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Our InSight into Mars

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Our InSight into Mars

Courtesy of NASA/JPL-Caltech.

Courtesy of NASA/JPL-Caltech.

Courtesy of NASA/JPL-Caltech.

Courtesy of NASA/JPL-Caltech.

On Nov 26, Nasa’s Jet Propulsion Laboratory successfully landed their InSight lander at Elysium Planitia, Mars.

On May 5, 2018 at 4:05 a.m. PT or 7:05 a.m. ET, InSight launched atop an Atlas V-401 rocket from Launch Complex-3 at Vandenberg Air Force Base in California. The launch of InSight was the first interplanetary launch from the west coast, most interplanetary launches usually launch from Cape Canaveral, Fla.

After launching aboard an Atlas-401 rocket, InSight began a 301 million mile voyage to Mars which lasted about six months. The mission for InSight didn’t really begin until it landed at Elysium Planitia. But, InSight was not alone, two CubeSats which were meant to relay communications from InSight to Earth during Entry Descent and Landing or EDL. Usually satellites which orbit Mars are solely responsible for communications during EDL, but the CubeSats helped the controllers get data quicker.

The CubeSats were named MarCO-A and MarCO-B as part of their mission called Mars Cube One. The CubeSats were only about the size of a briefcase. Both MarCOs are now the first interplanetary CubeSats ever launched. Since their jobs are done, they will fly into space father and farther away and their signals will get weaker.

InSight began its Entry Descent and Landing (EDL) phase when InSight was 80 miles above the Martian surface and entering the Martian atmosphere. After reentry, the spacecraft deployed a supersonic parachute. Then, the spacecraft jettisoned its heat shield and deployed its three landing legs. Next, InSight jettisoned from its backshell and began its powered descent. InSight’s 12 landing engines helped it descend smoothly. At exactly 11:52:59 a.m. PT or 2:52:59 p.m. ET, JPL’s mission control erupted into cheer and applause when an engineer called out the phrase “touchdown confirmed,” InSight had landed on Mars at Elysium Planitia.

Engineers at JPL got their first photo from InSight at Elysium Planitia 4½ minutes after landing thanks to one of the CubeSats. The landing site was chosen because Elysium Planitia is flat and InSight required a flat site to land on its three landing legs.

Seven hours after touchdown, the two ever so critical solar arrays were deployed. It is believed that InSight landed slightly off target, but still in the planned landing ellipse. However, InSight got lucky by landing in a filled-in crater amid a field of rocks. However, more information will be released soon.

InSight is not a rover, it is a lander since its mission requires it to be stationary. InSight is short for Interior exploration using Seismic Investigations, Geodesy, and Heat Transport. The spacecraft costed $1 billion dollars in international funds to build through partnerships. InSight comprises of a seismometer (SEIS), a heat probe (HP3) to take Mars’s internal temperature, a robotic arm, temperature and wind sensors, and a radio science experiment (RISE) which will measure the wobble of Mars’s North Pole, and two solar arrays. The seismometer on the lander is one of the main focuses of the mission. The device is meant to detect marsquakes.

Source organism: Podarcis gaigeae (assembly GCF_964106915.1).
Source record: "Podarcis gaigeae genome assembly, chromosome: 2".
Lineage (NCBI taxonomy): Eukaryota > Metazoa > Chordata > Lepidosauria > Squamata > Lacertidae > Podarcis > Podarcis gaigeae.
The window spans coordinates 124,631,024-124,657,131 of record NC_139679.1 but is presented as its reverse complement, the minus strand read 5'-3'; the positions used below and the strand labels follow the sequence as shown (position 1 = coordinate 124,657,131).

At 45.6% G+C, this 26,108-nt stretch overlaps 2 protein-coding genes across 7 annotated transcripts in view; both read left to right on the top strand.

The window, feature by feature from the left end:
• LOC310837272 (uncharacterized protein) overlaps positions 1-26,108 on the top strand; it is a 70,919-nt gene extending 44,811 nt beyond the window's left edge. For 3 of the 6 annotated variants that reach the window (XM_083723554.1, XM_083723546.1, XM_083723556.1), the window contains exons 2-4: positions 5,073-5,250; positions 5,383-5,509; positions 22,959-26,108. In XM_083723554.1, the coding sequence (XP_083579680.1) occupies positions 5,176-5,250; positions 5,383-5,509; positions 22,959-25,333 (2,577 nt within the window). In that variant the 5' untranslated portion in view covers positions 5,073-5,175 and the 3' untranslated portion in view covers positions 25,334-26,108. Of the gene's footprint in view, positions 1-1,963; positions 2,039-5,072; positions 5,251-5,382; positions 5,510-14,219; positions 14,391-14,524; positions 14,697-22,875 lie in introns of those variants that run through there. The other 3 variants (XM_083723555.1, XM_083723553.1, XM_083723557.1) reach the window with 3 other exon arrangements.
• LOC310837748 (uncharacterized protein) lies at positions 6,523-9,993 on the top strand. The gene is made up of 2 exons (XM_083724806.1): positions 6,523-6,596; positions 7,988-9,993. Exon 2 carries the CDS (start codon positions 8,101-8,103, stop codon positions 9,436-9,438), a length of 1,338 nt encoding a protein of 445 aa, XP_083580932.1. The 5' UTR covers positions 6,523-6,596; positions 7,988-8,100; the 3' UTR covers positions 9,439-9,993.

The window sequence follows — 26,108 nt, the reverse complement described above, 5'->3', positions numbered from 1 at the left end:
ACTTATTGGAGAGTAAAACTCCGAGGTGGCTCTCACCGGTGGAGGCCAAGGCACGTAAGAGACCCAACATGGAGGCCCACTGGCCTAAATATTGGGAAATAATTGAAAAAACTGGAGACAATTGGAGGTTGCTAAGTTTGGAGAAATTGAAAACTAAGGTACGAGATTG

Both the seismometer and the heat probe are required to be placed onto the Martian surface before they can start collecting scientific data. To get both probes on the Martian surface, both will be moved using InSight’s robotic arm. It will be many months till all of InSight’s experiments start operating and discovering new science. However, in the few sols InSight has been on Mars (six sols at the time publishing) InSight has moved its robotic arm and grapple. A Sol is a Martian day which lasts for 24 hours and 39½ minutes.

InSight is heavily based on the design from the Mars Phoenix lander which landed on Mars in 2008. The spacecraft landed near Mar’s north pole and only lasted for one Martian year until winter. InSight is much heavier than Phoenix was due to more experiments on board.

InSight is now the eighth spacecraft that JPL has landed on the surface of Mars successfully (JPL lost one). Both the European Space Agency (failed) and the former Soviet Union have attempted to land spacecraft on Mars. The first spacecraft to make a soft landing on Mars was the Soviet Mars-3 lander on Dec 2, 1971. However, the Mars-3 spacecraft failed soon after landing due to a global Martian duststorm. JPL landed their first lander, Viking 1 on Mars on July 20, 1976.

InSight now joins JPL’s fleet of dead and active spacecraft both orbiting and on the surface of Mars. Currently, JPL’s Curiosity rover, which is part of the Mars Science Laboratory mission and the Opportunity rover, also known as MER-1. Opportunity has been on mars for more than 5,277 Sols (5,422 earth days) even though it was designed only to last 90 Sols (92.5 earth days) when it landed on Mars in 2004.

However, due to a recent global duststorm, Opportunity has not communicated back to Earth and may be dead. But, Curiosity has been alive and well roving the Martian surface like it has since landing in Gale Crater on Aug 6, 2012. The Mars 2020 rover, which is based upon Curiosity will launch for Jezero Crater on Mars in July of 2020 and is currently scheduled to land on Feb 18, 2021.

InSights’s mission is supposed to last for two years which is one Martian year. Even though InSight is near the equator (which will help it get more sunlight for the solar arrays), the spacecraft won’t be able to operate forever. Near the end of its service life, the spacecraft will slowly loose solar power due to dust slowly accumulating on the solar arrays, blocking out sunlight.

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